BLACK NO MORE
February 26, 2022
Does changing your skin change you and your life circumstances? George S. Schuyler's 1931 Afrofutrist novel poses this riddle in his novel currently transformed into a musical with book by John Ridley, lyrics by Tariq Trotter and music by Trotter, Anthony Tidd, James Poyser, Daryl Waters--all associated with the legendary Philly band "The Roots."
Jazzed-up by a hard driving band positioned off-stage, Black No More bisects Harlem and Georgia, the Ku Klux Klan and the Savoy.
In the sizzling days of the 1930's, the Harlem Renaissance exploded, galvanizing music and dance, art and literature with glamour and pleasure. Whites and blacks tangled on dance floors and clubs, but any semblance of "equality" evaporated once the public exited the entertainment centers.
Opportunity for Blacks was limited, but for whites, it seemed unlimited. And despite surging "Black pride" and the advancement of Black art and culture, most doors were closed to non-whites.
Ironically, a scientist, Dr. Junius Crookman (generally played by Tariq Trotter but replaced by the talented Akron Watson) invents a machine that can turn melanated people white.
Natty and ambitious, Max Disher (the superb Brandon Victor Dixon) meets a beautiful white woman Helen Givens (Jennifer Damiano) in a Harlem club, and everything changes. He wants her, but to get her, or anything else he truly desires, Max needs to be white.
Part of a tight knit circle of Harlem artists and professionals, Max's best friend Bunnie (the power singer Tamika Lawrence) as well as the capciously voiced Madame Sisseretta (Lillian White) - her role is based on the Black hair product enterpreneur C. J. Walker and perhaps the amazing Black opera minstrel star Sissieretta Jones -- want Harlem to remain a bastion of black ingenuity and creativity.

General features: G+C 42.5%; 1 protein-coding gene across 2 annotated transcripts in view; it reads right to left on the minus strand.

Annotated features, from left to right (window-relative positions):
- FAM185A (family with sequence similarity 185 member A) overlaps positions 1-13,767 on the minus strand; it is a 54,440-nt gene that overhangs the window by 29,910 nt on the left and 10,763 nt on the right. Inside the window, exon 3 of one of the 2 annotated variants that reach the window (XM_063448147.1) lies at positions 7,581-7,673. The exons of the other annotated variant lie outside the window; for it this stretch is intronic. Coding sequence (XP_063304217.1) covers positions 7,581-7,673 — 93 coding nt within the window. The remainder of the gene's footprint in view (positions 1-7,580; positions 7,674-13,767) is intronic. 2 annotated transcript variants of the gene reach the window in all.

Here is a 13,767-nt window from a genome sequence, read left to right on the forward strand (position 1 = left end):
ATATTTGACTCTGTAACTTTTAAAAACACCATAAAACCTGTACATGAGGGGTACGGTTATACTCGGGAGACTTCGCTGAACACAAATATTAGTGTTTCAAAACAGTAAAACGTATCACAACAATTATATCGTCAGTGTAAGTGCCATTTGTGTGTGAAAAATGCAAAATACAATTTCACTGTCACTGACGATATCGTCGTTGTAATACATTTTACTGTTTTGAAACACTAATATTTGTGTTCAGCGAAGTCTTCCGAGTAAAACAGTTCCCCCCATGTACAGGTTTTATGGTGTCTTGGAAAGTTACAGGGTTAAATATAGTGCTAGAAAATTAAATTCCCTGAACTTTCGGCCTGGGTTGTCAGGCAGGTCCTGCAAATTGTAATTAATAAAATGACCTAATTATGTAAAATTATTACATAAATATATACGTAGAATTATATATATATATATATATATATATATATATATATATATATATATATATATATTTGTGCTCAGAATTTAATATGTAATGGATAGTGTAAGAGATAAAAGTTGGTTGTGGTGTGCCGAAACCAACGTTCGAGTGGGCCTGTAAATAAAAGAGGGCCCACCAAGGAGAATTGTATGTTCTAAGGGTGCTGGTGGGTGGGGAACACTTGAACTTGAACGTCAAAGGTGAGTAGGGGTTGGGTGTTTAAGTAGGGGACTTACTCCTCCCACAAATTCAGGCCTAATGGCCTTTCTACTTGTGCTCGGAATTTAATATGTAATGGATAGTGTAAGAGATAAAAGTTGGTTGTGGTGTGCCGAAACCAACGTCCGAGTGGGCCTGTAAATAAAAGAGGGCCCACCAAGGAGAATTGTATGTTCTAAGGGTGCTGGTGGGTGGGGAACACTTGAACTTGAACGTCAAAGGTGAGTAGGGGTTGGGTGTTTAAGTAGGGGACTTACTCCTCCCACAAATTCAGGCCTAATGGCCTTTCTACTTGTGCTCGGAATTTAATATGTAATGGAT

Seduced by the prospect of "passing" Max takes the treatment and poof! He's white. Then of all things, he heads down to plantation land in search of the white woman who stole his heart and gets swooped into the role of head wizard. Along with the right to make millions spouting bigotry and racism, he gets the woman he loved as his wife. Weirdly, she doesn't want to be married to a white racist.
Meanwhile, Max's a tight knit circle of artists and professionals watch as Harlem loses its people, its businesses, its essence.
And so the story loops through lies and the abandonment of Harlem, the power of friends, truth and love.
Besides the off- the charts singing, and fine acting, Bill T. Jones' choreography invisibly punches up the dramatic action with kinesthetic punctuation marks. A renowned modern dance choreographer, Jones has a particular gift for coupling movement and gesture to the spoken word. An undeniable rhythm joins the actors to the text's sentiment. Much of the choreography emerges from pedestrian moves amped up in rhythmic palettes that energize Scott Elliott's direction.
Coming in at nearly 2:30 Black No More could use some snipping. Considering Eugene O'Neil's Long Day's Journey Into Night was successfully edited from 4 hours to under 2, then Black No More can amplify its impressive, muscular, musical core by slimming down.
EYE ON THE ARTS, NY -- Celia Ipiotis